How’s that?  I really don’t know what to expect from your reaction due to my condition, but, to me, it looks like garbage.  It needs a dynamic range adjustment.  As it relates to the nose of the locomotive, it looks almost exactly the same to my eyes as it does in the picture above it; however, your results will likely vary.


So, I went back to DPP and took the raw file to see if I could rework it, but I didn’t stop there.  When I got into Photoshop, I did the auto color and auto levels, but then I went to the saturation slider and upped the hues and saturation on the yellow.  Here is the result:

Is this better?  Perhaps I should have used curves instead, right?  Here’s what I don’t like about the above shot: because I used the saturation slider for the whole image, the locomotive nose looks okay, but the saturation trees look awfully artificially pollinated, don’t they?  Maybe if I wasn’t so lazy/busy, I’d try it again with the color curves.

Lasso It Up, Cowboy!

Notice how I mentioned that I used the saturation slider on the entire image, meaning I didn’t select any particular part of the image for its application.  What I did next is take the image from the post a few days ago, the same image at the top of this post, used the lasso tool and lassoed in the nose of the locomotive, and then upped the yellow saturation and hues.  Here’s the result:

How’s that?  Is that better?  Keep in mind that due to my condition, I can’t tell differences that you can.


And just for Ses and Gs, here’s a side-by-side comparison.

How’s that?  I really don’t know myself.  It’s enough to piss me off and just want to convert every cloudy picture to grayscale, but that would piss of the color purists in the crowd too, and, boy, have we ever had that discussion here on this site.  Anyway, what do you think?


I keep forgetting to plug and pimp my friends’ respective sites and artistic works.  Today, I’ll highlight my homie Moon and his musical work.  You New Orleans and Lafourche-Terrebonne folks should really go and check out his band the Americanos, and you can keep up with events by joining his Facebook fan page here.

While you’re at it, if you’re not already there, please join the Jimbaux’s Jounral Facebook fan page too!

All for now . . .



1 Mike July 6, 2011 at 15:55

So, why don’t we all work for the railroad? Well in my case I actually applied once with a Class One, they had an ad in the local paper looking for clerks, I applied, and was told to report on a certain date. I arrived to find about 70 others there, and thru the rest of the day we were given various math, typing, data entry and psychological tests that I passed with flying colors. Things looked good because there were only about 50 people left and I knew from an inside source that they were hiring 83. Then came the one on one interview and I did the dumbest thing that I’ve ever done in my life, I admitted that I liked trains. There were three interviewers; one blew a loud raspberry, another muttered “Oh my God!”, and third rather theatrically rolled her eyes, something I’ve never seen outside of a poorly written movie. I was then shown the door. Not too surprisingly I got a letter saying that I was not going to be hired, too many applicants was the reason given, and no doubt they have a nice “Do Not Hire” file with my name on it. the thing is I had 20+ years of transportation experience working in the traffic departments of major firms, and to them that was completely meaningless; I was a fan and therefore should not be hired. Weird.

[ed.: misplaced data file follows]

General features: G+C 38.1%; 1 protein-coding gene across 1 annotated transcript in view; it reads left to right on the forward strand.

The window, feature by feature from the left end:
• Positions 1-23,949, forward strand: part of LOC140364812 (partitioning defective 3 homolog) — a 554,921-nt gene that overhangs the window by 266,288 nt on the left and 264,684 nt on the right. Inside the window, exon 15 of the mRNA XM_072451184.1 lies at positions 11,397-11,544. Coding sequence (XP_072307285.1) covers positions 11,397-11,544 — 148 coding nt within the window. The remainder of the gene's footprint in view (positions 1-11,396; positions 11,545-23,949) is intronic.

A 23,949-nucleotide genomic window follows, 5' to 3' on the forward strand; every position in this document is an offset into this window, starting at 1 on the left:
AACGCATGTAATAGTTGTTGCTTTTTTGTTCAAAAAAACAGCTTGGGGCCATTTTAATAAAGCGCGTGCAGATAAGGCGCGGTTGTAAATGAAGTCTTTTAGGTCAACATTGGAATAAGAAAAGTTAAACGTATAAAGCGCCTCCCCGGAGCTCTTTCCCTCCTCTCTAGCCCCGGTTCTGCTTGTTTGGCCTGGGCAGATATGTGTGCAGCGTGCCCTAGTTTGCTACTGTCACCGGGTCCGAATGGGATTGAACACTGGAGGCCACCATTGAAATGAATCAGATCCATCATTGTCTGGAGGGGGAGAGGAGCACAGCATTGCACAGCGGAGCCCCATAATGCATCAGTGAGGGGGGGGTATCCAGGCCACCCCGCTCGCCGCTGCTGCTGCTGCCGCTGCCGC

2 roadgeek July 6, 2011 at 16:27

The results of your remixing efforts weren’t very good. While I am nearsighted my color perception is perfect, and the raw imagery you posted is the closest to the real thing.

3 PPA July 6, 2011 at 17:01

All of your color alterations are, well…still green. The best image of the bunch is the raw unadultered image. You might consider getting someone to be your color quality control person to give a second opinion when you are not sure the colors are not as they should be.

4 Howard Bunte July 6, 2011 at 17:47

Hey there, James!
Good to see the post…but as they all say, the pix, except the ”raw shot” , are all in varying shades of green. Only the ”raw” one is close to the true color of the CSX locomotive, on its “yellow” nose, that is…
and the trees, well they didn’t look too bad either, but… its the green/yellow thing…
Anyway, just back from three weeks in France, riding a tour bus much of the time from Paris south and then east to Nice, but the trains… and the subways in Paris… inspirational to ride along at almost 200MPH, better than 300Kilometers per hour… and the coffee in the cup is NOT jiggling…
Good to experience the ‘differences in culture’, as you did when at school in Mexico…
Glad to see you are ‘hanging in there’… HNB

5 R.J. McKay July 6, 2011 at 23:48

I am afraid the raw image is more accurate to true-to-life colors. Even the best color correction you did (closer to yellow so much that the trees start to look odd) made the nose way too bright. The CSX yellow is sort of an odd dull looking yellow. Probably should leave the color correction tools alone and just use the lighting adjustments. Digital cameras are pretty good at getting the color right to begin with.

Nice photo, though! –RJ–